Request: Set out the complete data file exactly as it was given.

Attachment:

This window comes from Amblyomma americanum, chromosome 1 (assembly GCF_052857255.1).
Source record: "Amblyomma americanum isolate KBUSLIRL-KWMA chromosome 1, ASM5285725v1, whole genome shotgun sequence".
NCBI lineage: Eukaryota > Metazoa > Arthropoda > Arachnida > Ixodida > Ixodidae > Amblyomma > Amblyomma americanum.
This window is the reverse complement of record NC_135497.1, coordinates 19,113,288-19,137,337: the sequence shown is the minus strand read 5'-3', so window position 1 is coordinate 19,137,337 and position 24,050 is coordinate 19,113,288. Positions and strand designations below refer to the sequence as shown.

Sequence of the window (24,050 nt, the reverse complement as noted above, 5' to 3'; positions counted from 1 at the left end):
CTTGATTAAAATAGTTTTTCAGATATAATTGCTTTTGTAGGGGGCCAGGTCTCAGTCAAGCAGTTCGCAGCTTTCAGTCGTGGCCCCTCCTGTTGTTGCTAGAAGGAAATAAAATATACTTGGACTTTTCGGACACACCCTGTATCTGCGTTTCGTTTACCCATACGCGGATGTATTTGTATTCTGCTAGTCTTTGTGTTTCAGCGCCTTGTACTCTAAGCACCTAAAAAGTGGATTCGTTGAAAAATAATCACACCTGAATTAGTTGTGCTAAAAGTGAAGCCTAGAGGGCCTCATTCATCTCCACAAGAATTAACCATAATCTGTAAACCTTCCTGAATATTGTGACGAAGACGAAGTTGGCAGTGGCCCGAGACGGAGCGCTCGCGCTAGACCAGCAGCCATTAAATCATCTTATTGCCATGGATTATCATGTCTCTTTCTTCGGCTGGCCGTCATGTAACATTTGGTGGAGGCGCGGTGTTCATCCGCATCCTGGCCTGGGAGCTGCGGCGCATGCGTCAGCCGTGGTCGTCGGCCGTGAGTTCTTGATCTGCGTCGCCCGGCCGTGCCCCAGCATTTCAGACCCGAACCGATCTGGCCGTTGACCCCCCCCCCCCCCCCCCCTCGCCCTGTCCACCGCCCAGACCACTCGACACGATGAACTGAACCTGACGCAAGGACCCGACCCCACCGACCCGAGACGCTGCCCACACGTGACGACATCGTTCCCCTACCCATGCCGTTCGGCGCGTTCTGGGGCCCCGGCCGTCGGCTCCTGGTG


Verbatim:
This window comes from Amblyomma americanum, chromosome 1 (assembly GCF_052857255.1).
Source record: "Amblyomma americanum isolate KBUSLIRL-KWMA chromosome 1, ASM5285725v1, whole genome shotgun sequence".
NCBI lineage: Eukaryota > Metazoa > Arthropoda > Arachnida > Ixodida > Ixodidae > Amblyomma > Amblyomma americanum.
This window is the reverse complement of record NC_135497.1, coordinates 19,113,288-19,137,337: the sequence shown is the minus strand read 5'-3', so window position 1 is coordinate 19,137,337 and position 24,050 is coordinate 19,113,288. Positions and strand designations below refer to the sequence as shown.

Sequence of the window (24,050 nt, the reverse complement as noted above, 5' to 3'; positions counted from 1 at the left end):
CTTGATTAAAATAGTTTTTCAGATATAATTGCTTTTGTAGGGGGCCAGGTCTCAGTCAAGCAGTTCGCAGCTTTCAGTCGTGGCCCCTCCTGTTGTTGCTAGAAGGAAATAAAATATACTTGGACTTTTCGGACACACCCTGTATCTGCGTTTCGTTTACCCATACGCGGATGTATTTGTATTCTGCTAGTCTTTGTGTTTCAGCGCCTTGTACTCTAAGCACCTAAAAAGTGGATTCGTTGAAAAATAATCACACCTGAATTAGTTGTGCTAAAAGTGAAGCCTAGAGGGCCTCATTCATCTCCACAAGAATTAACCATAATCTGTAAACCTTCCTGAATATTGTGACGAAGACGAAGTTGGCAGTGGCCCGAGACGGAGCGCTCGCGCTAGACCAGCAGCCATTAAATCATCTTATTGCCATGGATTATCATGTCTCTTTCTTCGGCTGGCCGTCATGTAACATTTGGTGGAGGCGCGGTGTTCATCCGCATCCTGGCCTGGGAGCTGCGGCGCATGCGTCAGCCGTGGTCGTCGGCCGTGAGTTCTTGATCTGCGTCGCCCGGCCGTGCCCCAGCATTTCAGACCCGAACCGATCTGGCCGTTGACCCCCCCCCCCCCCCCCCCTCGCCCTGTCCACCGCCCAGACCACTCGACACGATGAACTGAACCTGACGCAAGGACCCGACCCCACCGACCCGAGACGCTGCCCACACGTGACGACATCGTTCCCCTACCCATGCCGTTCGGCGCGTTCTGGGGCCCCGGCCGTCGGCTCCTGGTG